help him and to rouse him once more to the consciousness of power and the
hope of victory.

"It is my experience," said she with an air of superiority that would have
been amusing if she had spoken less earnestly--"it is my experience that
one should never think of anything in which one has come to grief. I know,
when one is going at a big thing--a double post and rails with a ditch, or
anything like that, you know--it would never do to remember that you have
come off at the same thing or at something else before. When a man is
always remembering his last tumble he has lost his nerve, and had better
give up hunting altogether. Thinking that you may get an ugly fall will
not help you over anything."

"No," said John, "that is very true."

"You must forget all about it and begin again. You have missed one bird,
but you are a good shot, and you will not miss the next."

"You are a most encouraging person, Miss Thorn," said John with a faint
smile. "But you know the only test of a good shot is that one hits the
mark. I have missed at the first trial, and that is no reason why I should
not miss at the second, too."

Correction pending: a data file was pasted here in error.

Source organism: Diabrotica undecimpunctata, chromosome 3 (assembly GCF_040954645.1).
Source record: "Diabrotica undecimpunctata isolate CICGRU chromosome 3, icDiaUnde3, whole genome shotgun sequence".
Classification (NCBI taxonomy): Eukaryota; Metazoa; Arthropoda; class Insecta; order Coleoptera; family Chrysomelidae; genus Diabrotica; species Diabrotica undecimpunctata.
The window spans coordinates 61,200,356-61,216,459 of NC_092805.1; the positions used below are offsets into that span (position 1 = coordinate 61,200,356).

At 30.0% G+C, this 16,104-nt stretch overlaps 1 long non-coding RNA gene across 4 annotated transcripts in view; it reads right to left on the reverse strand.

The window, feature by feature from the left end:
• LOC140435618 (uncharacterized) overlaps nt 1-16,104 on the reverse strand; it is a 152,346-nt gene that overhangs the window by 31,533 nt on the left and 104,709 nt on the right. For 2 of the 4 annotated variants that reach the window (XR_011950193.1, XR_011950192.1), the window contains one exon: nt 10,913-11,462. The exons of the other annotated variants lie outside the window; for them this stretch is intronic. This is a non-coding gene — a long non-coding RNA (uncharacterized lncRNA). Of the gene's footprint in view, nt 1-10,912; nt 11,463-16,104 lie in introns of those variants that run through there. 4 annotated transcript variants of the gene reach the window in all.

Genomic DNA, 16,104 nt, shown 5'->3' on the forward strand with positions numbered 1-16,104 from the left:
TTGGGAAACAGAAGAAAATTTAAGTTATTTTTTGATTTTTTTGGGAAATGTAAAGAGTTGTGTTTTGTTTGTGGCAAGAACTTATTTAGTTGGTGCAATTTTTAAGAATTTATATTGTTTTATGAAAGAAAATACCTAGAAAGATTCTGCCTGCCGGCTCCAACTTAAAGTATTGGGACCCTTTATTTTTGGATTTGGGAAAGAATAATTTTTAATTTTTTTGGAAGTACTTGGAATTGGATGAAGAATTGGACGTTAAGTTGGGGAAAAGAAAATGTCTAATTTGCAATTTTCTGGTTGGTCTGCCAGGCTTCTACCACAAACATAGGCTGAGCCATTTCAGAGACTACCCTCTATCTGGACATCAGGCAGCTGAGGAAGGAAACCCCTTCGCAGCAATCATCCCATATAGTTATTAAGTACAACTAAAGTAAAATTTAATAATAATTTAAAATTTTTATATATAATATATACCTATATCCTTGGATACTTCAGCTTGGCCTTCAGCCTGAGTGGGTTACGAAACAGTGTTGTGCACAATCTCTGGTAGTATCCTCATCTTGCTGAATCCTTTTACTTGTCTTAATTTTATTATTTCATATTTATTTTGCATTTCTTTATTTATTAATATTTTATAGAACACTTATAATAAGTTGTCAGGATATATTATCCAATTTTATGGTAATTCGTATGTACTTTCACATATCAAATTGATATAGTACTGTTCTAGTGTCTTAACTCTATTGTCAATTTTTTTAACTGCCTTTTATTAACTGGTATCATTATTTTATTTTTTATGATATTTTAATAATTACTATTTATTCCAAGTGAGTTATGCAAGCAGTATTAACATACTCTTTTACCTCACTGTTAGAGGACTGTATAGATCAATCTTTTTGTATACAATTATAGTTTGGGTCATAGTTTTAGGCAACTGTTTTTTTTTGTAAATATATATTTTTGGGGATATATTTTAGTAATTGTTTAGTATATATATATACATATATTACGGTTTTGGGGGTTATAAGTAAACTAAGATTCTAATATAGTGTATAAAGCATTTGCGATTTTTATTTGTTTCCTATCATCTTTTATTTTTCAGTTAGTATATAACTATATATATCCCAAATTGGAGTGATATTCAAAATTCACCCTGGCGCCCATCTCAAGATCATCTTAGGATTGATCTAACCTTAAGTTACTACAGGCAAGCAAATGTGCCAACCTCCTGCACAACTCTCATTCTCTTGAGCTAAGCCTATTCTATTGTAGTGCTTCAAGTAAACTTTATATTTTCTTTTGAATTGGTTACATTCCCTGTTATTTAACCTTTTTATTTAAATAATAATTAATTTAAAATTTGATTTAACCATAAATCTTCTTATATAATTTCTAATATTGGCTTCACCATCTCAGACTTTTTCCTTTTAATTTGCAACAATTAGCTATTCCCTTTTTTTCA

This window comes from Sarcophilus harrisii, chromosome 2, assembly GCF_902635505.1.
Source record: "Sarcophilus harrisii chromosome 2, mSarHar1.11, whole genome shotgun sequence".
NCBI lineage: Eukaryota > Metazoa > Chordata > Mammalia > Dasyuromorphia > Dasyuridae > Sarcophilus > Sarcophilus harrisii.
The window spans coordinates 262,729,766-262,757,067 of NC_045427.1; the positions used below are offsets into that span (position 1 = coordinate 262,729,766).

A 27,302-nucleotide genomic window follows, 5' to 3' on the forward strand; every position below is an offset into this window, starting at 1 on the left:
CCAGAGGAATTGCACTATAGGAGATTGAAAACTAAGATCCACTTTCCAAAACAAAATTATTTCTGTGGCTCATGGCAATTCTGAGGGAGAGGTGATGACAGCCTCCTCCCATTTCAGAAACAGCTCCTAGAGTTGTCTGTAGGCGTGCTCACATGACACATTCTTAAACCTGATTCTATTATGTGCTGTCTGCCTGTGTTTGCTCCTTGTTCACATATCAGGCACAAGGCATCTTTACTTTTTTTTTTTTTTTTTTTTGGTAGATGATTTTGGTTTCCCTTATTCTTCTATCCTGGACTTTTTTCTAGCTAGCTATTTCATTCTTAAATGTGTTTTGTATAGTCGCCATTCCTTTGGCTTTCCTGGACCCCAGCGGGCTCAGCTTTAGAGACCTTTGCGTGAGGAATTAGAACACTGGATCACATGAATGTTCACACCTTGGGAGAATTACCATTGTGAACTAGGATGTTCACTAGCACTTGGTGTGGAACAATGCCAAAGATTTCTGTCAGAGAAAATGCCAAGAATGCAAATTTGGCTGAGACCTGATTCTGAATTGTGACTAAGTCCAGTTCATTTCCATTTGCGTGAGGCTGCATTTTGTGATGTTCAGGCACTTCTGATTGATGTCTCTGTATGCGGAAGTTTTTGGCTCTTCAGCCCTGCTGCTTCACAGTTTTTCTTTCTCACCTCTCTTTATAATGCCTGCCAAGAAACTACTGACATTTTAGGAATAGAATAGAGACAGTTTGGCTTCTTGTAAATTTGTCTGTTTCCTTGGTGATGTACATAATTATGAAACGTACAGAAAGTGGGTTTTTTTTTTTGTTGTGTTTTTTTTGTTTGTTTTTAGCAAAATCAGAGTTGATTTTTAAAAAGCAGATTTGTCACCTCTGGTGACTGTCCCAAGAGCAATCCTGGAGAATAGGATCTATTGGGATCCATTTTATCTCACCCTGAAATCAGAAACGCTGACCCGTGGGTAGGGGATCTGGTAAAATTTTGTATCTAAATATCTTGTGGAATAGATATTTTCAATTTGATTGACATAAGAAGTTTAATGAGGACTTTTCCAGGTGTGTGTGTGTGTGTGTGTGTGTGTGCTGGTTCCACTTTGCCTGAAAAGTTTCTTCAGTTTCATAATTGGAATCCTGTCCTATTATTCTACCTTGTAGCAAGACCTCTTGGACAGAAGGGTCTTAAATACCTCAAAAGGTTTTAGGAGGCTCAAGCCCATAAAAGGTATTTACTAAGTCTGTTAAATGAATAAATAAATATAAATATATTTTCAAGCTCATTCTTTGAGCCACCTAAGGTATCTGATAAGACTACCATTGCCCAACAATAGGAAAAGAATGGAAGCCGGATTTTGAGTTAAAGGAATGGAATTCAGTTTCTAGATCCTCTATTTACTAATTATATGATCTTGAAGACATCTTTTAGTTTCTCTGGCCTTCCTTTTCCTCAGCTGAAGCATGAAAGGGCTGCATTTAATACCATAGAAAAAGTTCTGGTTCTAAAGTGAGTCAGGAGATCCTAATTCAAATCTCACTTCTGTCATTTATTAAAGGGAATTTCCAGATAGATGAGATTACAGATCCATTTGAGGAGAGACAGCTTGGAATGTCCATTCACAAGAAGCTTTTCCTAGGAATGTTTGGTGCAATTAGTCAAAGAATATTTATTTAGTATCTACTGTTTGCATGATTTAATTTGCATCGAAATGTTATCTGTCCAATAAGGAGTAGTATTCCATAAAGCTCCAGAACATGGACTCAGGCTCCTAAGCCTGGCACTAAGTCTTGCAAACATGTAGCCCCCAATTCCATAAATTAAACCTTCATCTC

"You are disappointed and unhappy now," said Joe, gently. "It is very
natural indeed. Anybody would feel like that. But you must not believe in
yourself any less than your friends believe in you."

"I fancy my friends do not all think alike," answered John. "But I am
grateful to you for what you say."

He was indeed grateful, and the soothing sound of her gentle voice was the
best refreshment for his troubled spirit. He thought for a moment how
brave a man could be with such a woman by his side; and the thought
pleased him, the more because he knew that it could not be realized. They
sat in silence for a while, contented to be together, and in sympathy. But
before long the anxiety for the future and the sense of his peculiar
position came over John again.

"Do you know," he said, "there are times when I regret it all very much? I
never told any one so before--perhaps I was never so sure of it as I have
been since this affair."

"What is it that you regret so much?" asked Joe, softly. "It is a noble
life."

"It is, indeed, if only a man knows how to live it," answered John. "But
sometimes I think I do not. You once said a very true thing to me about it
all. Do you remember?"

"No; what was it?"

"You said I should not succeed because I am not enough of a partisan, and
because every one is a partisan here."

"Did I? Yes, I remember saying it," answered Joe, secretly pleased that he
should not have forgotten it. "I do not think it is so very true, after
all. It is true to-day; but it is for men like you to set things right, to
make partisanship a thing of the past. Men ought to make laws because they
are just and necessary, not in order that they may profit by them at the